Gates foundation honours 16-year-old girl who refused to marry at 12

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Miss Payal Jangid, a 16-year-old from India was on Tuesday honoured for her commitment towards advocating for education and abolition of child marriage after refusing to marry at the age of 12.

Jangid was presented with the Change Maker Award by the United Nations Deputy Secretary-General, Mrs Amina Mohammed at the 2019 Global Goals Award organised by the Bill and Melinda Gates Foundation in New York.

The News Agency of Nigeria reports that a 28-year-old, Miss Aya Chebbi from Tunisia also received the Campaign Award for her work on youth empowerment throughout Africa.

Also Mr Gregory Rockson, the founder of mPharma, who is from Ghana, received the Progress Award for his work in providing primary healthcare services across Africa.

Similarly, the Prime Minister of India, Mr Narendra Modi received the Global Goalkeepers Award, which recognised the progress India had made in providing safe sanitation to over 500 million people through the Swachh Bharat Mission.

While receiving the award, Jangid spoke about her commitment to ensure that girls were treated properly and equal to men and also that it was important for girls to receive proper education.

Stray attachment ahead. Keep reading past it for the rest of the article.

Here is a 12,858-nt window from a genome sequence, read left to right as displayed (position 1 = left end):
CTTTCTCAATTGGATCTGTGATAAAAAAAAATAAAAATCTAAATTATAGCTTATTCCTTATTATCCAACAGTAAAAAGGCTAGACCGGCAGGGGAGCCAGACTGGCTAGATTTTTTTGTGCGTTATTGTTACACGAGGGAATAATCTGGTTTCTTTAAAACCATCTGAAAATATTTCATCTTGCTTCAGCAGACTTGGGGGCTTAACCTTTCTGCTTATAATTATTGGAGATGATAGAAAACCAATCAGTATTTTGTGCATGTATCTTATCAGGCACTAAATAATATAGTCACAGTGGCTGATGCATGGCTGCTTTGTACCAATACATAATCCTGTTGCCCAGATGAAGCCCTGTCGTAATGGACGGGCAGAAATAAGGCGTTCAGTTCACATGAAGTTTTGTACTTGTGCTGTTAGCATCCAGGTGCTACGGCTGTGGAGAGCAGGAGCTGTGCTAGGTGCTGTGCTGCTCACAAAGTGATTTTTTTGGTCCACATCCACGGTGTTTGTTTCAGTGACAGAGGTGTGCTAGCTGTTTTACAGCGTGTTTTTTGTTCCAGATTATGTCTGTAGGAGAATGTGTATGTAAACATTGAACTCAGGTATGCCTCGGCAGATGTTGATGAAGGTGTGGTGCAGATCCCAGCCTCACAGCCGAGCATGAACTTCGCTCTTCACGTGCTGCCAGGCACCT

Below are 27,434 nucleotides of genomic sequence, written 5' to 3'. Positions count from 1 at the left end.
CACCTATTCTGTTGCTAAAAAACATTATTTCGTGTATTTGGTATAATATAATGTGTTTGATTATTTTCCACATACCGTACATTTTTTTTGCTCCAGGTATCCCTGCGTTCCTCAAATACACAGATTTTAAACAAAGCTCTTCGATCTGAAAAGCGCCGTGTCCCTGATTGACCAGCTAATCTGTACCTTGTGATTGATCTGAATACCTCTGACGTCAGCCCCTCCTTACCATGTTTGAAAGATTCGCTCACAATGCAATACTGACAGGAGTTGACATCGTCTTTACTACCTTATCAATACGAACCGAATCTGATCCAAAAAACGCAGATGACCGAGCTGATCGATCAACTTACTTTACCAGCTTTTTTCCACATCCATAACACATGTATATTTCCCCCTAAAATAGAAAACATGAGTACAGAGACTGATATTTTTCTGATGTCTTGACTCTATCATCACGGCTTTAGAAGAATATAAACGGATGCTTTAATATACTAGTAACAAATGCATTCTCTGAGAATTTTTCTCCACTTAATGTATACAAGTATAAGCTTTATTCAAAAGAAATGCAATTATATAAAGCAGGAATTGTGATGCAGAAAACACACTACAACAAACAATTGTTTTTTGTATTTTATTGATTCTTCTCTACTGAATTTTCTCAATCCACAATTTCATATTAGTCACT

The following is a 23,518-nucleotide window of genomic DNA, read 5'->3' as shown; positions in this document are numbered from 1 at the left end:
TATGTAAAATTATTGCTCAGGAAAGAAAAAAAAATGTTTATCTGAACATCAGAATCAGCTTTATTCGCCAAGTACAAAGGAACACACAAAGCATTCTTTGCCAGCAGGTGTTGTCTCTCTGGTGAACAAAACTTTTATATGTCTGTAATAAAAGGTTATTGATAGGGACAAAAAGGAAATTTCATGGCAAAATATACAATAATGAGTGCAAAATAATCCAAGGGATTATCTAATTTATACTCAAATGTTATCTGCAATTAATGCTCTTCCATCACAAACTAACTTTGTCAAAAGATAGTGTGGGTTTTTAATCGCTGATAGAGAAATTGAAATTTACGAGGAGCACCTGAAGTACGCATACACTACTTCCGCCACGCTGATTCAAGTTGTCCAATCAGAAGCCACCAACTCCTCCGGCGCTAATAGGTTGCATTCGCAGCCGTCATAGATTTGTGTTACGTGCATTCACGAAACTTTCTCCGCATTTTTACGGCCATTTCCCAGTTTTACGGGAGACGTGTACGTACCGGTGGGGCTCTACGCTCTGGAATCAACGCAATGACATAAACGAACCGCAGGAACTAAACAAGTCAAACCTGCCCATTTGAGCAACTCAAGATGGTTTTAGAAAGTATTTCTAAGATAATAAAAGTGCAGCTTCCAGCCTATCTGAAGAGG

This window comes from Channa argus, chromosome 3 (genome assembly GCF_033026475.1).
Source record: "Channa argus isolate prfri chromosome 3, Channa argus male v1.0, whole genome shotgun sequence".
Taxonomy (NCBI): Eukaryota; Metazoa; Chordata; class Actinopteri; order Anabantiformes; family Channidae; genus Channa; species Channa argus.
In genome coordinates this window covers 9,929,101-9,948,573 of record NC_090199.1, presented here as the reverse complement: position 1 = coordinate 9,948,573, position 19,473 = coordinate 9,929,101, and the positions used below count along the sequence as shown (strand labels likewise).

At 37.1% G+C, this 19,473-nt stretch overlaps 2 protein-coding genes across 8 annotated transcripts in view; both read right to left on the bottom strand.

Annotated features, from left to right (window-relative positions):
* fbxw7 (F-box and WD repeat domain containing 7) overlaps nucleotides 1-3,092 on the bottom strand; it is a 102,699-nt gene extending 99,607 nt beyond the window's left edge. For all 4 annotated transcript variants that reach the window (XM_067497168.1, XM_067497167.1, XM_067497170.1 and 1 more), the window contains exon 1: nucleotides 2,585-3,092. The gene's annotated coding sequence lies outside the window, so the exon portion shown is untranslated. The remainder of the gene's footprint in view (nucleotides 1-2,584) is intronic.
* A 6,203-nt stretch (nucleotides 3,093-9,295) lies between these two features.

“I want every kid in the world without education to be given a chance to progress in the society especially girls who are more likely to drop out because of gender bias or poverty,” she said.

Meanwhile, the Co-founder, Bill and Melinda Gates Foundation, Mr Bill Gates charged world leaders to take a cue from the Indian government and priotise the SDG Goal 6, which deals with water and sanitation.

“Sanitation is something that governments do not like to talk about because the solutions are not that easy.

“We feel a lot about malaria because it is devastating but sanitation-related illnesses kill more kids every year than malaria yet progress in achieving the SDGs 6 on water and sanitation is lagging far behind,” he said.

Also, the United Nations Deputy Secretary-General, Mrs Amina Mohammed said that courage was what it would take to address global inequality and achieve the SDGs by year 2030.

“It will take courage to achieve the SDGs. I mean tons and tons of it. Courage to stand up for human rights and to stand against those who oppose gender equality.

“Courage to push for financial inclusion and say that universal access to basic services is not charity but a right.

“Courage to engage the sceptic and challenge the political interests that are hindering inclusive and sustainable development,” she said.

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